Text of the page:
Professor of Los Andes Awarded by Regional Studies Assocation
28 November 2017
Photo courtesy Regional Studies Association
Image: Sergio Montero Muñoz, second from left, recieves the RSA Routledge Award in London.
College of Environmental Design alumnus Sergio Montero Muñoz (M.C.P. ‘09, Ph.D City & Regional Planning '15), a professor at the Interdisciplinary Center for Development Studies at the Universidad de los Andes in Colombia, was recently awarded the Regional Studies Association (RSA) Routledge Early Career Award for his new book, Fragile Governance and Local Economic Development: Theory and Evidence from Peripheral Regions in Latin America (Routledge 2018), which he co-authored with Professor of City & Regional Planning Karen Chapple.
“I am very grateful to the Regional Studies Association for this award,” Muñoz said. “It encourages me to continue researching the relationship between institutions, governance, and local economic development in Latin America and beyond.”
Fragile Governance proposes an alternative way of looking at local economic development based on the idea of fragile governance and three variables in six Latin American Regions: associations and networks; learning processes; and leadership and conflict management. The case studies illustrate the challenges of governance in small and intermediate cities in Latin America, and showcase strategies that are being used to achieve a more resilient and territorial vision of local economic development.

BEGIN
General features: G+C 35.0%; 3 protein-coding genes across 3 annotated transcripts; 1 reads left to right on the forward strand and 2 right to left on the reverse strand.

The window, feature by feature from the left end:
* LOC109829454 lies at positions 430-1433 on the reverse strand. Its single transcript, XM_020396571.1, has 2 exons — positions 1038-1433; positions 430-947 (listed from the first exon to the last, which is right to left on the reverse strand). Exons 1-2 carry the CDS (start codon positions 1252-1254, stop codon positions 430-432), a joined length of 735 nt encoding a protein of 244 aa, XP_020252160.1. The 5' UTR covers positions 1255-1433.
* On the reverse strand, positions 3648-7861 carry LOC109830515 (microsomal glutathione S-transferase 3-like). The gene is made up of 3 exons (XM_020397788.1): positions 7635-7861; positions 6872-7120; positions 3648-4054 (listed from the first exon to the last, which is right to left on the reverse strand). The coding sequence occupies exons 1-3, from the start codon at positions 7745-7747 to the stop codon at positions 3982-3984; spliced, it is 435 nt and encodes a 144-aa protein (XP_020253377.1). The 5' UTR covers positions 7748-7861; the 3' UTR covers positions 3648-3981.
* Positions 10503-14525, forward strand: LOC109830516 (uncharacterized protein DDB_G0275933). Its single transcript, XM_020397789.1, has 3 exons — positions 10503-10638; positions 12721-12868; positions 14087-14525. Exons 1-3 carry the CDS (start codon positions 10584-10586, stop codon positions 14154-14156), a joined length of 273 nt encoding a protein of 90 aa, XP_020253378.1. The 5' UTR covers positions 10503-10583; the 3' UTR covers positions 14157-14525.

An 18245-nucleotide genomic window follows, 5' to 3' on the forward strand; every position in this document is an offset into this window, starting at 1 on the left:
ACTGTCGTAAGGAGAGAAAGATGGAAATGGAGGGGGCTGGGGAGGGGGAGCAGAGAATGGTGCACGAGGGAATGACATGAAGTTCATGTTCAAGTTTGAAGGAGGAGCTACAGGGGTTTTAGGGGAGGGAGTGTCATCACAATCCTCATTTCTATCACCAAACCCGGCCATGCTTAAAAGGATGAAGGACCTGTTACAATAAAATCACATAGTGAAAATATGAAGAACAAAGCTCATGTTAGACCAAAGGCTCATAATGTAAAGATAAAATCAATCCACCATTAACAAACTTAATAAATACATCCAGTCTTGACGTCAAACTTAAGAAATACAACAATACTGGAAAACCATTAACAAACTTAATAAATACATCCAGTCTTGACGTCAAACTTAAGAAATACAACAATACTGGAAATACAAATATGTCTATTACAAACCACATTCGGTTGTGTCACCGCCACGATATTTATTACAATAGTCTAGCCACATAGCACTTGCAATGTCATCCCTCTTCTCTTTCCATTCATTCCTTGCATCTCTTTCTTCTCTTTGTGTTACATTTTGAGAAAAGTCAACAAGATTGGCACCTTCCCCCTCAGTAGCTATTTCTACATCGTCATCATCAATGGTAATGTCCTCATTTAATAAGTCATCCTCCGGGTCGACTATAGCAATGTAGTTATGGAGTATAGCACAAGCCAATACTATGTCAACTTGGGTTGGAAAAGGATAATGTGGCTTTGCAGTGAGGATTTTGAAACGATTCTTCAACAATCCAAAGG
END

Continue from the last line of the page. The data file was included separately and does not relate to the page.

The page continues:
“The objective of this book is to rethink the relationship between governance and local economic development from the experience of small cities and peripheral regions of Latin America,” explained Muñoz.
Each year, the RSA gives various academic awards to those who have devoted their careers to research on regional issues, especially in economic development and public policies that promote regional development. The nominee, an early career researcher within five years of the date on their PhD certificate or equivalent, is expected to have made an original and outstanding contribution to the field of regional studies.
The award was presented on November 16 at the President's Event during the annual RSA conference in London where was also confirmed as ambassador of the new chapter of the RSA, which will open soon in Colombia. According to Muñoz, this will allow for the creation of research networks around regional and local development in the country that can be articulated with Brazil, Chile, Mexico, Argentina and other countries of the world.
“This double recognition is an opportunity to deepen the Latin American debate on development, territory and governance, and generate new spaces for comparative and collaborative research,” Muñoz said.